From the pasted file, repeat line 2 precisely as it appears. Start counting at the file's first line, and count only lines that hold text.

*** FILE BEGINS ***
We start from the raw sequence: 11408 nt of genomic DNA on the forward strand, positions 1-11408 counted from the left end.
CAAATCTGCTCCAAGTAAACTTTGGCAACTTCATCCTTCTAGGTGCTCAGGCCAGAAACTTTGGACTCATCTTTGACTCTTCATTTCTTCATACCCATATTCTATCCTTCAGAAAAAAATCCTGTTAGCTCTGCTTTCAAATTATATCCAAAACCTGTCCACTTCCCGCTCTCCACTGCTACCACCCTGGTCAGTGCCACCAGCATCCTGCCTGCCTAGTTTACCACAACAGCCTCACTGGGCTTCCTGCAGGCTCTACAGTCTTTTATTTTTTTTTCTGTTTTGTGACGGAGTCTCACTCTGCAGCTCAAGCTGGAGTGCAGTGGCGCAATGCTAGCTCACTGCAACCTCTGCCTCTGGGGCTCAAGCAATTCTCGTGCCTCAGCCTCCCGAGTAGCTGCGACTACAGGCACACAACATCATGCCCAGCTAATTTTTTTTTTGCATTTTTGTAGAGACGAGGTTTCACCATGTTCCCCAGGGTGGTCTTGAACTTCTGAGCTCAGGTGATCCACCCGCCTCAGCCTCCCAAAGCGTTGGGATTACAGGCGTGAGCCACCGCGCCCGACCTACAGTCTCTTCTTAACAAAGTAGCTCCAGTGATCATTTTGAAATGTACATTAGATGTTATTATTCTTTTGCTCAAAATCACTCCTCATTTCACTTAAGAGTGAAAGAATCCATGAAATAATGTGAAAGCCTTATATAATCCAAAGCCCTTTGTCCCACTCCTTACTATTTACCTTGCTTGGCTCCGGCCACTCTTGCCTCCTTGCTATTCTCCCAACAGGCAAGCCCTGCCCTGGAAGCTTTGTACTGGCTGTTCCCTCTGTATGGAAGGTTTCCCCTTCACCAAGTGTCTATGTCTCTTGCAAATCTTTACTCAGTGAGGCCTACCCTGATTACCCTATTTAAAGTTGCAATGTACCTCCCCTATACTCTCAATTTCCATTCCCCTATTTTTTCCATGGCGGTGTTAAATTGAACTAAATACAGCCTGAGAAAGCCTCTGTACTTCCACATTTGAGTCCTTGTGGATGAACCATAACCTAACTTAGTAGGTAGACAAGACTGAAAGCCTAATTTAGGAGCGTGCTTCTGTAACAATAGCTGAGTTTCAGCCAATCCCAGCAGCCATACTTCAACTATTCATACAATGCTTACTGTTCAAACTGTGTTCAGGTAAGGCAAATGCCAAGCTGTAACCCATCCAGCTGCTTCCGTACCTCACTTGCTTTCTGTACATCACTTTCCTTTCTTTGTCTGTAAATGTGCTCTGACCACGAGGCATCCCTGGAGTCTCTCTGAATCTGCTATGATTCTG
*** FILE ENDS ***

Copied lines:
CAAATCTGCTCCAAGTAAACTTTGGCAACTTCATCCTTCTAGGTGCTCAGGCCAGAAACTTTGGACTCATCTTTGACTCTTCATTTCTTCATACCCATATTCTATCCTTCAGAAAAAAATCCTGTTAGCTCTGCTTTCAAATTATATCCAAAACCTGTCCACTTCCCGCTCTCCACTGCTACCACCCTGGTCAGTGCCACCAGCATCCTGCCTGCCTAGTTTACCACAACAGCCTCACTGGGCTTCCTGCAGGCTCTACAGTCTTTTATTTTTTTTTCTGTTTTGTGACGGAGTCTCACTCTGCAGCTCAAGCTGGAGTGCAGTGGCGCAATGCTAGCTCACTGCAACCTCTGCCTCTGGGGCTCAAGCAATTCTCGTGCCTCAGCCTCCCGAGTAGCTGCGACTACAGGCACACAACATCATGCCCAGCTAATTTTTTTTTTGCATTTTTGTAGAGACGAGGTTTCACCATGTTCCCCAGGGTGGTCTTGAACTTCTGAGCTCAGGTGATCCACCCGCCTCAGCCTCCCAAAGCGTTGGGATTACAGGCGTGAGCCACCGCGCCCGACCTACAGTCTCTTCTTAACAAAGTAGCTCCAGTGATCATTTTGAAATGTACATTAGATGTTATTATTCTTTTGCTCAAAATCACTCCTCATTTCACTTAAGAGTGAAAGAATCCATGAAATAATGTGAAAGCCTTATATAATCCAAAGCCCTTTGTCCCACTCCTTACTATTTACCTTGCTTGGCTCCGGCCACTCTTGCCTCCTTGCTATTCTCCCAACAGGCAAGCCCTGCCCTGGAAGCTTTGTACTGGCTGTTCCCTCTGTATGGAAGGTTTCCCCTTCACCAAGTGTCTATGTCTCTTGCAAATCTTTACTCAGTGAGGCCTACCCTGATTACCCTATTTAAAGTTGCAATGTACCTCCCCTATACTCTCAATTTCCATTCCCCTATTTTTTCCATGGCGGTGTTAAATTGAACTAAATACAGCCTGAGAAAGCCTCTGTACTTCCACATTTGAGTCCTTGTGGATGAACCATAACCTAACTTAGTAGGTAGACAAGACTGAAAGCCTAATTTAGGAGCGTGCTTCTGTAACAATAGCTGAGTTTCAGCCAATCCCAGCAGCCATACTTCAACTATTCATACAATGCTTACTGTTCAAACTGTGTTCAGGTAAGGCAAATGCCAAGCTGTAACCCATCCAGCTGCTTCCGTACCTCACTTGCTTTCTGTACATCACTTTCCTTTCTTTGTCTGTAAATGTGCTCTGACCACGAGGCATCCCTGGAGTCTCTCTGAATCTGCTATGATTCTG